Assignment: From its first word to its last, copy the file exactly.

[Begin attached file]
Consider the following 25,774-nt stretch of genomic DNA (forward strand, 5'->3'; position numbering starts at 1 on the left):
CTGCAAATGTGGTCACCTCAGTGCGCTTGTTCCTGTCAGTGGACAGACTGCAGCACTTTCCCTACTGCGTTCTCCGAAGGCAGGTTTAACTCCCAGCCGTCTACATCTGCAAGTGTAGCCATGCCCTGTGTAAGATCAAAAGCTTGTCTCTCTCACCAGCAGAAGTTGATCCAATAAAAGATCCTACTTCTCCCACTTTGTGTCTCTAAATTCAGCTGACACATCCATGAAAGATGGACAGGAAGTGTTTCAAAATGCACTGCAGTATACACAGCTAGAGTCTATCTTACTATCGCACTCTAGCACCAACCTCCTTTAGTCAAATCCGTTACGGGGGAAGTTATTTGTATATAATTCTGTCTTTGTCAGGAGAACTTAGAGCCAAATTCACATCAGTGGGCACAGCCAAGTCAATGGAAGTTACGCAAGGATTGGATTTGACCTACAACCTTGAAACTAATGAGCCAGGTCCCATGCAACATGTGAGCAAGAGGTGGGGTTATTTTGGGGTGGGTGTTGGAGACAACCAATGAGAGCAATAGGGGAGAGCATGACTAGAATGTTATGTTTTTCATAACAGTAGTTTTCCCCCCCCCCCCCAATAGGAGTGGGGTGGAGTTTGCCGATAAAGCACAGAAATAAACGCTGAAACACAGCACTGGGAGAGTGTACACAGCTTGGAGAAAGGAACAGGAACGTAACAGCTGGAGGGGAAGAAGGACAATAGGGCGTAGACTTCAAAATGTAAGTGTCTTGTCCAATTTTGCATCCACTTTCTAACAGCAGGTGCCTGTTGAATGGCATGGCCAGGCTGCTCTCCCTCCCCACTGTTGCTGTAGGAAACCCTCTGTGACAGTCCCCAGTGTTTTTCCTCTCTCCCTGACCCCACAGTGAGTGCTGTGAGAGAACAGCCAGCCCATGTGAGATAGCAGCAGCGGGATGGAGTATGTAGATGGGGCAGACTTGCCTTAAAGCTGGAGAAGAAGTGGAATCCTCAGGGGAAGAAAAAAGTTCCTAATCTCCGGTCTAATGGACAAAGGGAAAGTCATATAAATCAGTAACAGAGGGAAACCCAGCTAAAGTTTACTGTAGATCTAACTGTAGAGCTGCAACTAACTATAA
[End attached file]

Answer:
Consider the following 25,774-nt stretch of genomic DNA (forward strand, 5'->3'; position numbering starts at 1 on the left):
CTGCAAATGTGGTCACCTCAGTGCGCTTGTTCCTGTCAGTGGACAGACTGCAGCACTTTCCCTACTGCGTTCTCCGAAGGCAGGTTTAACTCCCAGCCGTCTACATCTGCAAGTGTAGCCATGCCCTGTGTAAGATCAAAAGCTTGTCTCTCTCACCAGCAGAAGTTGATCCAATAAAAGATCCTACTTCTCCCACTTTGTGTCTCTAAATTCAGCTGACACATCCATGAAAGATGGACAGGAAGTGTTTCAAAATGCACTGCAGTATACACAGCTAGAGTCTATCTTACTATCGCACTCTAGCACCAACCTCCTTTAGTCAAATCCGTTACGGGGGAAGTTATTTGTATATAATTCTGTCTTTGTCAGGAGAACTTAGAGCCAAATTCACATCAGTGGGCACAGCCAAGTCAATGGAAGTTACGCAAGGATTGGATTTGACCTACAACCTTGAAACTAATGAGCCAGGTCCCATGCAACATGTGAGCAAGAGGTGGGGTTATTTTGGGGTGGGTGTTGGAGACAACCAATGAGAGCAATAGGGGAGAGCATGACTAGAATGTTATGTTTTTCATAACAGTAGTTTTCCCCCCCCCCCCCAATAGGAGTGGGGTGGAGTTTGCCGATAAAGCACAGAAATAAACGCTGAAACACAGCACTGGGAGAGTGTACACAGCTTGGAGAAAGGAACAGGAACGTAACAGCTGGAGGGGAAGAAGGACAATAGGGCGTAGACTTCAAAATGTAAGTGTCTTGTCCAATTTTGCATCCACTTTCTAACAGCAGGTGCCTGTTGAATGGCATGGCCAGGCTGCTCTCCCTCCCCACTGTTGCTGTAGGAAACCCTCTGTGACAGTCCCCAGTGTTTTTCCTCTCTCCCTGACCCCACAGTGAGTGCTGTGAGAGAACAGCCAGCCCATGTGAGATAGCAGCAGCGGGATGGAGTATGTAGATGGGGCAGACTTGCCTTAAAGCTGGAGAAGAAGTGGAATCCTCAGGGGAAGAAAAAAGTTCCTAATCTCCGGTCTAATGGACAAAGGGAAAGTCATATAAATCAGTAACAGAGGGAAACCCAGCTAAAGTTTACTGTAGATCTAACTGTAGAGCTGCAACTAACTATAA